Britain’s Divorce Process: Another Failure In The Making

Britain's divorce process: another failure in the makingThe Brexit talks might not be wrapped up in November as the UK would like

This week the EU summit has been seen as the make or break summit. As the last chance to negotiate an orderly Brexit. It looked like a possibility during this intensive weekend in Brussels and it prompted rumors that a full agreement might be imminent. All of a sudden we were drowning in rumors and assertions, whirl and swirl secret deals being cooked up between the EU and the UK ahead of another crunch EU leaders summit on Wednesday.

Negotiators from both sides have been locked in talks to overcome differences on the biggest outstanding hurdle to a deal – how to keep the U.K. frontier with the Irish republic free of border checks after Britain leaves the European Union in March.

A deal that spells out the terms of Britain’s divorce terms and the future relationship with the European Union. Besides the Irish border issue the key areas still to be negotiated are the geographical indications of products and the governance of the implementation of the deal.

The chances that this key summit on Wednesday will end in acrimony as the time to clinch a deal runs short. In a clear sign of the lack of progress, a meeting of European Union governments that was scheduled for today has been canceled and according to EU diplomatic sources the British and EU negotiators called a pause in their talks on a Brexit deal on Sunday and will wait for the outcome of the summit before any resumption.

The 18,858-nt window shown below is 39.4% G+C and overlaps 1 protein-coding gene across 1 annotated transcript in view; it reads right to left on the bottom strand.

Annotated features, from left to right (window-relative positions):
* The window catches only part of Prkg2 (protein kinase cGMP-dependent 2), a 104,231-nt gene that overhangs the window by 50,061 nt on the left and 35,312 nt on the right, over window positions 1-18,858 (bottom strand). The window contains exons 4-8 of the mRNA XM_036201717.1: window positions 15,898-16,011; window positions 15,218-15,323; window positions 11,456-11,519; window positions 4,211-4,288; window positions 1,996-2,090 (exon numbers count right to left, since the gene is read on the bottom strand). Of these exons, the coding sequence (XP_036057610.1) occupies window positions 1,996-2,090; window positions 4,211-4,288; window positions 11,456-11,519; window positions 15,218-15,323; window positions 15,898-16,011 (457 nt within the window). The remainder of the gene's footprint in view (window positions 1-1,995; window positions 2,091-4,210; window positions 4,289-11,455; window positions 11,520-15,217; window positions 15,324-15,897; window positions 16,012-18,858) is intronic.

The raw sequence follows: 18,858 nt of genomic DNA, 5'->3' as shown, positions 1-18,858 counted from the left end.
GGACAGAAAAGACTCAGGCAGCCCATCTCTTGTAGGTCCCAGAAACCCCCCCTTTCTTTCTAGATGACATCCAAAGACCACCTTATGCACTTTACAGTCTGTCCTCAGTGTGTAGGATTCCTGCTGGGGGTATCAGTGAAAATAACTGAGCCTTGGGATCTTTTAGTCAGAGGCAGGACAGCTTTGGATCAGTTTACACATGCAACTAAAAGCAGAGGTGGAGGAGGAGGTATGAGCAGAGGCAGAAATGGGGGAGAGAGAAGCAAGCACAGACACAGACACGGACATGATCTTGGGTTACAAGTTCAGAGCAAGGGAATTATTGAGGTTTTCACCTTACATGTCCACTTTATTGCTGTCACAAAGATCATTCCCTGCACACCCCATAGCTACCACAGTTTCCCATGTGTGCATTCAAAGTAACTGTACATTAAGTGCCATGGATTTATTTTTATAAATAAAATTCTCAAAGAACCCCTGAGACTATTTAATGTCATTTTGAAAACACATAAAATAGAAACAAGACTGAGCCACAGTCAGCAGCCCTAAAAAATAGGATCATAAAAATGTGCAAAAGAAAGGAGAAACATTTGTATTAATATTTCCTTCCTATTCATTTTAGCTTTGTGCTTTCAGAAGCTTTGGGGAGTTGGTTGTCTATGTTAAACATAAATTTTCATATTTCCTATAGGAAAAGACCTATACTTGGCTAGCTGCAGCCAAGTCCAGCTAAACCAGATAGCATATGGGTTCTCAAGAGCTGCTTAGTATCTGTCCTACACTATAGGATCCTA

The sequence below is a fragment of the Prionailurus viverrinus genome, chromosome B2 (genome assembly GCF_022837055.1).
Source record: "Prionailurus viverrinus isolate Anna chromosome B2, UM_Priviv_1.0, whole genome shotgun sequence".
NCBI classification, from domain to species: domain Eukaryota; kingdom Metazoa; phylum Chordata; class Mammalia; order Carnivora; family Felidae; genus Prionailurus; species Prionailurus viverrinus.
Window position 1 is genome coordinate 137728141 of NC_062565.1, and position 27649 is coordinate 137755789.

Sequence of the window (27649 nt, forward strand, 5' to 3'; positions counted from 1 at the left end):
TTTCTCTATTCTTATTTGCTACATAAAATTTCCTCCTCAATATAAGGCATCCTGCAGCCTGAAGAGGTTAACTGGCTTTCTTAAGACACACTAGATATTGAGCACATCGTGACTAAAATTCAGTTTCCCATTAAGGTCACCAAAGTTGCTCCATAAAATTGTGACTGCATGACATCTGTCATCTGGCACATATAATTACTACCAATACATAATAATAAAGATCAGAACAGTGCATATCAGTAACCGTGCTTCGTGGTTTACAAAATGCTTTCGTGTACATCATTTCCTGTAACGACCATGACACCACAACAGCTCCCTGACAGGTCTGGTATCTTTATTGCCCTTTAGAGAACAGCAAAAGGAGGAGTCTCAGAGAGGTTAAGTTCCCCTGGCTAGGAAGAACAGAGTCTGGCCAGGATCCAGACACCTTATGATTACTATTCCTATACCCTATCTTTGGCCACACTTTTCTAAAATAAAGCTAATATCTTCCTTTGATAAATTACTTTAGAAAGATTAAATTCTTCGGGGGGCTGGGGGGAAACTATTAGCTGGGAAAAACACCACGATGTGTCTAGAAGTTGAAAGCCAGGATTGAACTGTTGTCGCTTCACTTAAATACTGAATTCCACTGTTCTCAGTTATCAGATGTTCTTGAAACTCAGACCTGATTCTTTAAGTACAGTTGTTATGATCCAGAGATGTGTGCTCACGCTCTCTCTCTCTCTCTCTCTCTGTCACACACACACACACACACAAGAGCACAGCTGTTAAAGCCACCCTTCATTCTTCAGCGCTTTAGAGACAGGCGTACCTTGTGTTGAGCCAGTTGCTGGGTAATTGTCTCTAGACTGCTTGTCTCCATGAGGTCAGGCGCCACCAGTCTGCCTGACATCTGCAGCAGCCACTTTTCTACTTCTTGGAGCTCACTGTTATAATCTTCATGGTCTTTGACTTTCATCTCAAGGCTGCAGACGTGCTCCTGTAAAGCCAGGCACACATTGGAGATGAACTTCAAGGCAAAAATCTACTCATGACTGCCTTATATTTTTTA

European Union officials said, that there is little chance that EU leaders will give Mr. Barnier new instructions. EU sources said that it was now unlikely that any agreement on the the Irish border would be reached until November.

All the current dancing is about finalising a divorce deal and a accompanying paper outlining the future relations between the European Union and the UK. As the summit date nears, the EU leaders had been hoping to declare progress, but all this is under a big question mark.

To save this summit from a failure, European Union leaders said that significant progress is needed before Wednesday summit.

The Wednesday meeting would be dominated by the unresolved issues in the divorce process, rather than focusing on the future relations.

Which means, that the Brexit talks might not be wrapped up in November as the UK would like. What the upcoming summit shows is that the divide increases the chances of a messy no-deal exit.

 

About the Author

Israel Rafalovich
Israel Rafalovich is a journalist now based in Brussels who has over 50 years of experience in Tel-Aviv, Brussels, Bonn and Washington, DC. He covers Europe and the European institutions and writes a weekly column on International Relations.